July 14, 2016
I understand that there is an extension of starting e-prescribing and is there any exception to it?
No, i am not aware of any extension. Yes, there are limited exceptions - including obtaining a waiver.
For additional information I recommend checking out NYS DOH's resources page - http://www.health.ny.gov/professionals/narcotic/electronic_prescribing/.
From FAQ -
Q2: Is Electronic Prescribing mandatory for New York State practitioners? A2: As of March 27, 2016 it will be mandatory for practitioners, excluding veterinarians, to issue electronic prescriptions for controlled and non-controlled substances. Electronic prescribing of controlled substances will require additional security features and registration of the certified software application with the Bureau of Narcotic Enforcement.
Q4: Will the use of Official New York State Prescription forms be prohibited as of March 27, 2016? A4: Official New York State Prescription forms may be used in the event of a power outage or technical failure, or by practitioners who meet one of the exceptions listed in Article 2A - Section 281 or Title 10 Part 80 Section 80.64. Please review this section of the law and regulations, which may be accessed from the following links: Article 2A - Section 281 and Title 10 Part 80 Section 80.64
Q6: I currently electronically prescribe non-controlled substances. Are there any additional steps I need to complete in order to electronically prescribe controlled substances?
A6: Yes. • First, the software you currently use must meet all the federal security requirements for EPCS, which can be found on the Drug Enforcement Agency’s (DEA) web page. http://www.deadiversion.usdoj.gov/ecomm/e_rx/ Note that federal security requirements include a third party audit or DEA certification of the software. • Second, you must complete the identity proofing process as defined in the federal requirements. • Third, you must obtain a two-factor authentication as defined in the federal requirements. • Fourth, you must register your DEA certified EPCS software with the Bureau of Narcotic Enforcement (BNE). Registration instructions are included in the FAQs.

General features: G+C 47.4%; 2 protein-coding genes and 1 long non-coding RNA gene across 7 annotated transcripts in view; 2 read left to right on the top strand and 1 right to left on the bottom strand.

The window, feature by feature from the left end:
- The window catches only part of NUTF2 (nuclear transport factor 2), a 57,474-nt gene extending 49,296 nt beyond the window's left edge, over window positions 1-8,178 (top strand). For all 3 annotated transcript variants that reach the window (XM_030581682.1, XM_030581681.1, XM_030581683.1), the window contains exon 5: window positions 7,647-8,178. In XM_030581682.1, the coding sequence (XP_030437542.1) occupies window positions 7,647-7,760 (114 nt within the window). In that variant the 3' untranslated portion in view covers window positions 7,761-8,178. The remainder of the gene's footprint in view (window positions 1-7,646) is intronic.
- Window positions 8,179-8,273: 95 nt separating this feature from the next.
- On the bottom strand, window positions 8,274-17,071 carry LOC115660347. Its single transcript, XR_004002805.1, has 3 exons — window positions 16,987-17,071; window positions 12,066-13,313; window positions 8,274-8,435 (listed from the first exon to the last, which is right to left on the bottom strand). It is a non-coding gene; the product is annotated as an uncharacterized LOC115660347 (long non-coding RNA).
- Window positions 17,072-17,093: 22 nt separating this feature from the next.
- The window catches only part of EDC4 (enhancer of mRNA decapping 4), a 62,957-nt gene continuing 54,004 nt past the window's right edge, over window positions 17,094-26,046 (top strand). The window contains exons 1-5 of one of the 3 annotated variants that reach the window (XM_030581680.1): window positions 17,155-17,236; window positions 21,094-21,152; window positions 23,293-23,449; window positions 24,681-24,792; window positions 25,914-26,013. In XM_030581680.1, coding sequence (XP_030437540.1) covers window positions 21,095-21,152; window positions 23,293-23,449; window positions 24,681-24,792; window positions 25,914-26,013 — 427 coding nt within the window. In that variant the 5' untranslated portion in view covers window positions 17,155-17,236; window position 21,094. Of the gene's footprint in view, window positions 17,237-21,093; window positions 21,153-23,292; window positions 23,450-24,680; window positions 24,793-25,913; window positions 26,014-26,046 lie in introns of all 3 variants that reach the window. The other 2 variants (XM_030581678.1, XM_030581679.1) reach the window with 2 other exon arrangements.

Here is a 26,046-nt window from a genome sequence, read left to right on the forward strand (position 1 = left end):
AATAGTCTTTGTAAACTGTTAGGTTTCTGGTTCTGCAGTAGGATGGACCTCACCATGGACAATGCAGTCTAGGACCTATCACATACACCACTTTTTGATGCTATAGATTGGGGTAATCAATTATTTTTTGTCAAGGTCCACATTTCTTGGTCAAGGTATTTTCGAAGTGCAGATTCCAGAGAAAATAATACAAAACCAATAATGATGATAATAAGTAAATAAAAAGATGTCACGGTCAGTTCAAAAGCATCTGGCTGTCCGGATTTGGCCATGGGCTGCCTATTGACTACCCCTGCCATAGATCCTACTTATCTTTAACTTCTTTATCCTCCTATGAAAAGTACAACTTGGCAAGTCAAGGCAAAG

Q8: If only 5 days or less of a controlled substance is prescribed, does the prescription need to be transmitted electronically?
A8: Yes. Any amount of controlled substances being prescribed requires the prescription to be transmitted electronically. An exception to this is that a paper or oral prescription may be issued for a controlled substance, that does not exceed a 5 day supply, ONLY if the practitioner reasonably determines that it would be impractical for the patient to obtain substances prescribed by electronic prescription in a timely manner, AND such delay would adversely impact the patient’s medical condition.
Q9: Can a prescriber fax a prescription to a pharmacy after March 27, 2016? A9 Yes, under very limited circumstances defined in Public Health Law (PHL) Section 281(3) and The Commisioner of Health's Letter, provided that the following criteria are met: a. Must be a fax of an original hard copy prescription; b. Must be manually signed by the prescriber; and c. If issued in NY, must be on an Official New York State Prescription form. In most instances, faxed prescriptions for controlled substances must comply with requirements for oral prescriptions for controlled substances, including issuance of the follow-up prescription. A facsimile is not an electronic prescription and must bear a manual signature.
Overtime Webinar (Click here to Register) - July 19 - 12PM
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